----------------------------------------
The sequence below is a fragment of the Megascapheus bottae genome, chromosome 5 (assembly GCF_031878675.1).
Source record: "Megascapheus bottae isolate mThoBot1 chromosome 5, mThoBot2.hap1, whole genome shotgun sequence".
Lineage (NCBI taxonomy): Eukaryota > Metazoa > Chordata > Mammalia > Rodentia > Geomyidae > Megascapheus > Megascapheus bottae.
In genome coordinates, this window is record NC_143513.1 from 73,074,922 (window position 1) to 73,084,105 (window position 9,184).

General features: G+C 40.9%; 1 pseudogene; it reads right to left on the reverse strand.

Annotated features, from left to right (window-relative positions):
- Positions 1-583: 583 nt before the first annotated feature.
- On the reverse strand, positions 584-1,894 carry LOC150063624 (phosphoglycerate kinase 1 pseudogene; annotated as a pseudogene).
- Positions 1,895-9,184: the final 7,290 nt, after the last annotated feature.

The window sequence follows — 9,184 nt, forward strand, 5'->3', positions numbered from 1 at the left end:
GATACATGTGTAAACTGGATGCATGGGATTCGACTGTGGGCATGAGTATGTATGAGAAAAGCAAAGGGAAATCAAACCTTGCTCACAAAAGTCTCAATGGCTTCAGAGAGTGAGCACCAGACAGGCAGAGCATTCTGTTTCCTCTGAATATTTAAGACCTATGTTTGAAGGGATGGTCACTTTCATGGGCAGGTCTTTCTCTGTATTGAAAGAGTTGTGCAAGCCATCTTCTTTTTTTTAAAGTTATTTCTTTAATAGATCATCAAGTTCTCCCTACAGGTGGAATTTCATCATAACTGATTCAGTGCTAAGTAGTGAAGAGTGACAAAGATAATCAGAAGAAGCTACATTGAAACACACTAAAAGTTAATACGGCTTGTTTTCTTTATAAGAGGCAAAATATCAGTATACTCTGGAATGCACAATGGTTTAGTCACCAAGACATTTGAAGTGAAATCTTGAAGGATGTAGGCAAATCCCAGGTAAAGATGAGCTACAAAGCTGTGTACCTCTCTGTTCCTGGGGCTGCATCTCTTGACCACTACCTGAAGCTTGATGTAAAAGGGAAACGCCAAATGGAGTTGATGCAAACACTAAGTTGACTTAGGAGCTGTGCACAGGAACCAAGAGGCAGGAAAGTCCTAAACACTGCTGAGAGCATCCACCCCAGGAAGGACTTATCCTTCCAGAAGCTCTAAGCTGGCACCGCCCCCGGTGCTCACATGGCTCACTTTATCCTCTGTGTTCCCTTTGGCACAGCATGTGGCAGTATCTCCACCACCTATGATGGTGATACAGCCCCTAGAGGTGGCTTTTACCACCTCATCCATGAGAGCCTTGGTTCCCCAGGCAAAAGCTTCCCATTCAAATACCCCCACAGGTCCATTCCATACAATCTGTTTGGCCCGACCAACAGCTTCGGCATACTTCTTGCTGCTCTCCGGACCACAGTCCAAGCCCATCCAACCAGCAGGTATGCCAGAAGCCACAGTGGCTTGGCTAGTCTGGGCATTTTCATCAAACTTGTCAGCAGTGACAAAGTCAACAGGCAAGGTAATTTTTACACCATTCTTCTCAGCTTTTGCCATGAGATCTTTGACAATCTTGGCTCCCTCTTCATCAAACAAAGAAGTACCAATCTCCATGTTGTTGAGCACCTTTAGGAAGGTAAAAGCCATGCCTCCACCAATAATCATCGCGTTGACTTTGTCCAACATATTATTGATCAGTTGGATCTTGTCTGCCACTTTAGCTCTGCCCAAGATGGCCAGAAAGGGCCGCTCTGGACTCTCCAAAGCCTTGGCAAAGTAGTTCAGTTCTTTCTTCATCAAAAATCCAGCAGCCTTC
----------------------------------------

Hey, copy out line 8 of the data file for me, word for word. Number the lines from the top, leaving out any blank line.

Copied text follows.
- On the reverse strand, positions 584-1,894 carry LOC150063624 (phosphoglycerate kinase 1 pseudogene; annotated as a pseudogene).